It is claimed that you are about to celebrate your eightieth birthday. I, who played the Brahms D minor Sonata with you in Washington as recently as last February, don't believe it. You are so miraculously young in spirit, you have so much vitality--enough to put all of us to shame--that it hardly ever occurs to me that you are older than I am, let alone that you are about to complete your Eightieth year in this imperfect but exciting world. I believe that the secret of your remaining so young through all these years lies in the fact that you have always been vitally interested in what others did. While others are moping about themselves, you have no time to mope.

In fact, one of Coolidge's most endearing qualities was the open, and often witty, manner in which she dealt with her deafness. She never attempted to hide it--her hearing apparatus was as prominently displayed on her imposing bosom as were the ubiquitous pearls. And of her many eminently quotable utterances perhaps the best-known is her response to a young artist who had the temerity to ask "Mrs. Coolidge, why is it that you do so much for the cause of modern music and you do nothing for modern art?" To which she quickly responded, "Young man, I may be deaf but I'm not blind."

She once admitted to her composer-friend Mabel Daniels that she was less than enthusiastic about some of the very modern works that she had commissioned. And it is said that she could sometimes be seen to turn off her hearing aid in the middle of a concert. Nonetheless, her acceptance of the new and unfamiliar in the music she commissioned was remarkable. She not only fostered the contemporary, she spoke out boldly in its behalf. Addressing the National Federation of Music Clubs when she was in her in 80s she said, "My plea for modern music is not that we should like it, nor necessarily that we should even understand it, but that we should exhibit it as a significant human document." It mattered not whether she liked the music that she commissioned, for she recognized the importance of extending the boundaries of knowledge. On hearing the theremin for the first time, she wrote to Carl Engel, "Time and space are on their last legs, I think, and we shall all have to re-educate our senses to interpret a new set of sensory impressions." And while she enthusiastically offered Roy Harris a commission for a quartet in 1933, she quietly acknowledged to Engel, "I do not expect to like it much myself, but I consider that of no importance and am sincerely glad to have helped to bring to notice another serious American composer."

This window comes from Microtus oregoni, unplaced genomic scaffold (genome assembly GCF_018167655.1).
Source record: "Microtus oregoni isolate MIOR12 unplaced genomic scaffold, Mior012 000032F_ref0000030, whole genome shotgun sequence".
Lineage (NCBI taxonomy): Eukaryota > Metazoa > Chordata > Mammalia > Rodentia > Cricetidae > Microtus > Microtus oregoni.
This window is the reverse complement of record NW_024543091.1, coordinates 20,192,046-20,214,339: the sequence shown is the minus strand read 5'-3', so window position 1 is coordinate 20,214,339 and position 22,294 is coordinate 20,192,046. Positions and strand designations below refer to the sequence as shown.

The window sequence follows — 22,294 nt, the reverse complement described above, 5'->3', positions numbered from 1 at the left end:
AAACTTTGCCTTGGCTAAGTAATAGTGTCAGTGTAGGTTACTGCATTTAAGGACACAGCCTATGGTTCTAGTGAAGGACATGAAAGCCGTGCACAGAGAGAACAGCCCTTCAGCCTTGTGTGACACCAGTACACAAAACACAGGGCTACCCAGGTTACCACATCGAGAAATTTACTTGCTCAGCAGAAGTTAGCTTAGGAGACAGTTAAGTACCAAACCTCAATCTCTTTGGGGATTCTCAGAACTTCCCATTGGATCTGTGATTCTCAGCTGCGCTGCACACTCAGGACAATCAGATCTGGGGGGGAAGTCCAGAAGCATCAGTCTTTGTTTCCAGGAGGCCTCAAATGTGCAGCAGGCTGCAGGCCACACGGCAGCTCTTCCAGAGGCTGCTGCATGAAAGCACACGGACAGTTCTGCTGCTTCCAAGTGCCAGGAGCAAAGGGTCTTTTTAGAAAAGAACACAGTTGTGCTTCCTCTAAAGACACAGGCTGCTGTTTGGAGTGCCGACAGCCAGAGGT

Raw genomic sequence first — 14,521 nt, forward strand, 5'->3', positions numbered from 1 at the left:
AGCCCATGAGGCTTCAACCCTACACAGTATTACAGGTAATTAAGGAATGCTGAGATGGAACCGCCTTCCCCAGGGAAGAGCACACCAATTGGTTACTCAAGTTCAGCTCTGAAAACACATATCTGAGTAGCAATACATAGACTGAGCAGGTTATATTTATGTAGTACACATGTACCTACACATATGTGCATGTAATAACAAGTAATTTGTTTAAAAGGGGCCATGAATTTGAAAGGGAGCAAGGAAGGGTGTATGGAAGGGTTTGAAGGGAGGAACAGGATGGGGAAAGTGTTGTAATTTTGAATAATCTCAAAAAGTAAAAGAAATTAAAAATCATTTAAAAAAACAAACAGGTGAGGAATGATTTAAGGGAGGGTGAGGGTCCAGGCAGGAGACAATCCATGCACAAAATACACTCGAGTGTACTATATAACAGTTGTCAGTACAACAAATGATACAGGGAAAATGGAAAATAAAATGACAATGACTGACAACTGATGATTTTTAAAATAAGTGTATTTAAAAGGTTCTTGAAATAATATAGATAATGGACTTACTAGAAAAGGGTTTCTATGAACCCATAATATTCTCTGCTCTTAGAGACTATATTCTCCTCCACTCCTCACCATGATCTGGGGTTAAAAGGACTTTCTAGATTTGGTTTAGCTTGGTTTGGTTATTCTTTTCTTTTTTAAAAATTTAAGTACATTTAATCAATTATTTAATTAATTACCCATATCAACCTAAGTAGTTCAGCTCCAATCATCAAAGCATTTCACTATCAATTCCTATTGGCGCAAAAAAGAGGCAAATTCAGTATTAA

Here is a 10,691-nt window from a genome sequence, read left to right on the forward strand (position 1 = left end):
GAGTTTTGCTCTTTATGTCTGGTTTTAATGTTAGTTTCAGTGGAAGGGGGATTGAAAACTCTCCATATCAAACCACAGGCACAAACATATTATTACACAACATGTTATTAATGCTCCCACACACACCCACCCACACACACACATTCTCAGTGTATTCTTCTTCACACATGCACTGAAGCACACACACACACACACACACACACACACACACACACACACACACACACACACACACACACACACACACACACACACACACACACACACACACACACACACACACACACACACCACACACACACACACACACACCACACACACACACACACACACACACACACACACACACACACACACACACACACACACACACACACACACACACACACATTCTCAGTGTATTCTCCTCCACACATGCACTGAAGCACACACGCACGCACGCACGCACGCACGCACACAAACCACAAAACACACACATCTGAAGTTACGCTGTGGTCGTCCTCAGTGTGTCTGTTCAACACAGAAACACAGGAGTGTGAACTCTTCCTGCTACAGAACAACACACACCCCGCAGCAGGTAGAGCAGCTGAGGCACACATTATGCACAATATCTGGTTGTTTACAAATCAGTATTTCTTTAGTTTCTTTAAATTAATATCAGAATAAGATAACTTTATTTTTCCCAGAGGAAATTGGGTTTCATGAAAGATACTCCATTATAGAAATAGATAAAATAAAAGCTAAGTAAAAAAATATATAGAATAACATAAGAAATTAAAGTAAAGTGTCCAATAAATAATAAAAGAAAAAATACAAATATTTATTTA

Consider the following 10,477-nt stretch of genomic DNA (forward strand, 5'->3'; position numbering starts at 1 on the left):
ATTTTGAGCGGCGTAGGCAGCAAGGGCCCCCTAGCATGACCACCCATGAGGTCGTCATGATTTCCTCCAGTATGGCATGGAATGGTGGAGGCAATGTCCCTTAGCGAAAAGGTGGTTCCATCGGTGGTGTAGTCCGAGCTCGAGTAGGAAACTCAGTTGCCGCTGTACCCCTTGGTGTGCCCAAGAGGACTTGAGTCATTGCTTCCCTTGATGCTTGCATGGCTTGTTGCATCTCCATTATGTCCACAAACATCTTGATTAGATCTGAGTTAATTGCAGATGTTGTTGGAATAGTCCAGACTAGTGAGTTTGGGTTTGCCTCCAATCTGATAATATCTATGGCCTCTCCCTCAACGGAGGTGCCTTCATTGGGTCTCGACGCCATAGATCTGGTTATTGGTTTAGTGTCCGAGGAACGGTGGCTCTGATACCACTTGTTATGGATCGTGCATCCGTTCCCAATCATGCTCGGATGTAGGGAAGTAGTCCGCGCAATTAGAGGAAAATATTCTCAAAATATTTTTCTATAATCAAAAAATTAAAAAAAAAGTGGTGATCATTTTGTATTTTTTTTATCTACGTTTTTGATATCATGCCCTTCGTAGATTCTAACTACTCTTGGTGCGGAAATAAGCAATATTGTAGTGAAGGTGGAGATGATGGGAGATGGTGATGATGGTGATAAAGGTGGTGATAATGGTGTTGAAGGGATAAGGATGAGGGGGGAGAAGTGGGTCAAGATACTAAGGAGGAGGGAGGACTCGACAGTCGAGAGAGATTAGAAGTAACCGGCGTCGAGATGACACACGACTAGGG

Inevitably the question arises whether some of the works written for her--most notably the string quartets--were done by composers for whom chamber music was not a congenial medium, but who did so because they recognized an opportunity to gain her favor and hopefully a commission. The fact that much of this music has not been heard in the forty years since her death is not necessarily a reflection of its quality: it may simply be too soon to make the judgment.

In 1972 the BBC aired a broadcast featuring reminiscences of Coolidge in which the commentator, reflecting on the comparatively small number of her quartet commissions that had found a place in the repertory, noted that after all, "a ten per cent success rate, regarding success as the evaluation of posterity, is in itself, a positive achievement." But perhaps even more importantly, "every work is a milestone in the life of its creator and often a commission of this sort could be of more importance biographically than musically, a leg up, a confidence booster which would lead to works of greater significance later."

Eventually we must ask ourselves, "What if tragedy had not struck? Would Coolidge have lived the life of the idle rich?" It is difficult to imagine Elizabeth Coolidge ever finding fulfillment solely within the confines of the women's clubs. She was an activist at heart, restless without a project--or better still, a host of them. There is little to be gained from "what if" speculation--especially if it diverts from demonstrable evidence. Although Elizabeth Coolidge matured to womanhood during the Victorian era (she was thirty-seven when Victoria died), she had long since demonstrated an independence of thought that ran counter to many of the expectations heaped upon women of that period. It was an independence hard won, however, When tragedy befell she could have retired in comfort and succumbed to ennui and self-pity. But for Coolidge there were no acute attacks of that Victorian malady, "the vapors", and idleness was word not to be found in her vocabulary.